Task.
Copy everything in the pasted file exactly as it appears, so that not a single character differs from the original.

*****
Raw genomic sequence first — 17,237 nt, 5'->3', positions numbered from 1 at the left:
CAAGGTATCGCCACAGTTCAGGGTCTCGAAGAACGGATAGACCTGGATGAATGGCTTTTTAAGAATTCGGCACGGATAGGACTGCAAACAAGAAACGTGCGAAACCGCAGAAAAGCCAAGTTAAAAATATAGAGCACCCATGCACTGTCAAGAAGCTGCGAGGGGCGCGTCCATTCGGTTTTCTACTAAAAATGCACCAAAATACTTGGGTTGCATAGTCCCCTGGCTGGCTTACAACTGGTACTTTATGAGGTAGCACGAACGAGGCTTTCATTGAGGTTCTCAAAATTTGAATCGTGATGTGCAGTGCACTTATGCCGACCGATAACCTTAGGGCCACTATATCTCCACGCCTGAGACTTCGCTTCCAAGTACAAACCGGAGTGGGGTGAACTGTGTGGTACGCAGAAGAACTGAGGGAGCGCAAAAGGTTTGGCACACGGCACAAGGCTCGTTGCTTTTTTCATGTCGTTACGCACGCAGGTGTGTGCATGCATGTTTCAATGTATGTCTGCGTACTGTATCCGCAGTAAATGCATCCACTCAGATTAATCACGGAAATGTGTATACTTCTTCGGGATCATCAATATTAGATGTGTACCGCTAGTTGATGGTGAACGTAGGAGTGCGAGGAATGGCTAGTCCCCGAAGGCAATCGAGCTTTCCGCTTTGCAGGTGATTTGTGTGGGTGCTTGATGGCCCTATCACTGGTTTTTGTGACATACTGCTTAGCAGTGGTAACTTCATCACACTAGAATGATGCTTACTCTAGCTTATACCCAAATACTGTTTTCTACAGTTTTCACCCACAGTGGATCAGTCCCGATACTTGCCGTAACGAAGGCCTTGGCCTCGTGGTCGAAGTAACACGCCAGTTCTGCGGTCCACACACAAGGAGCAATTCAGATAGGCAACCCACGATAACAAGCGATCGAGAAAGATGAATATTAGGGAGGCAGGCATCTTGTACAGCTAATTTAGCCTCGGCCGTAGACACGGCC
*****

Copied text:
Raw genomic sequence first — 17,237 nt, 5'->3', positions numbered from 1 at the left:
CAAGGTATCGCCACAGTTCAGGGTCTCGAAGAACGGATAGACCTGGATGAATGGCTTTTTAAGAATTCGGCACGGATAGGACTGCAAACAAGAAACGTGCGAAACCGCAGAAAAGCCAAGTTAAAAATATAGAGCACCCATGCACTGTCAAGAAGCTGCGAGGGGCGCGTCCATTCGGTTTTCTACTAAAAATGCACCAAAATACTTGGGTTGCATAGTCCCCTGGCTGGCTTACAACTGGTACTTTATGAGGTAGCACGAACGAGGCTTTCATTGAGGTTCTCAAAATTTGAATCGTGATGTGCAGTGCACTTATGCCGACCGATAACCTTAGGGCCACTATATCTCCACGCCTGAGACTTCGCTTCCAAGTACAAACCGGAGTGGGGTGAACTGTGTGGTACGCAGAAGAACTGAGGGAGCGCAAAAGGTTTGGCACACGGCACAAGGCTCGTTGCTTTTTTCATGTCGTTACGCACGCAGGTGTGTGCATGCATGTTTCAATGTATGTCTGCGTACTGTATCCGCAGTAAATGCATCCACTCAGATTAATCACGGAAATGTGTATACTTCTTCGGGATCATCAATATTAGATGTGTACCGCTAGTTGATGGTGAACGTAGGAGTGCGAGGAATGGCTAGTCCCCGAAGGCAATCGAGCTTTCCGCTTTGCAGGTGATTTGTGTGGGTGCTTGATGGCCCTATCACTGGTTTTTGTGACATACTGCTTAGCAGTGGTAACTTCATCACACTAGAATGATGCTTACTCTAGCTTATACCCAAATACTGTTTTCTACAGTTTTCACCCACAGTGGATCAGTCCCGATACTTGCCGTAACGAAGGCCTTGGCCTCGTGGTCGAAGTAACACGCCAGTTCTGCGGTCCACACACAAGGAGCAATTCAGATAGGCAACCCACGATAACAAGCGATCGAGAAAGATGAATATTAGGGAGGCAGGCATCTTGTACAGCTAATTTAGCCTCGGCCGTAGACACGGCC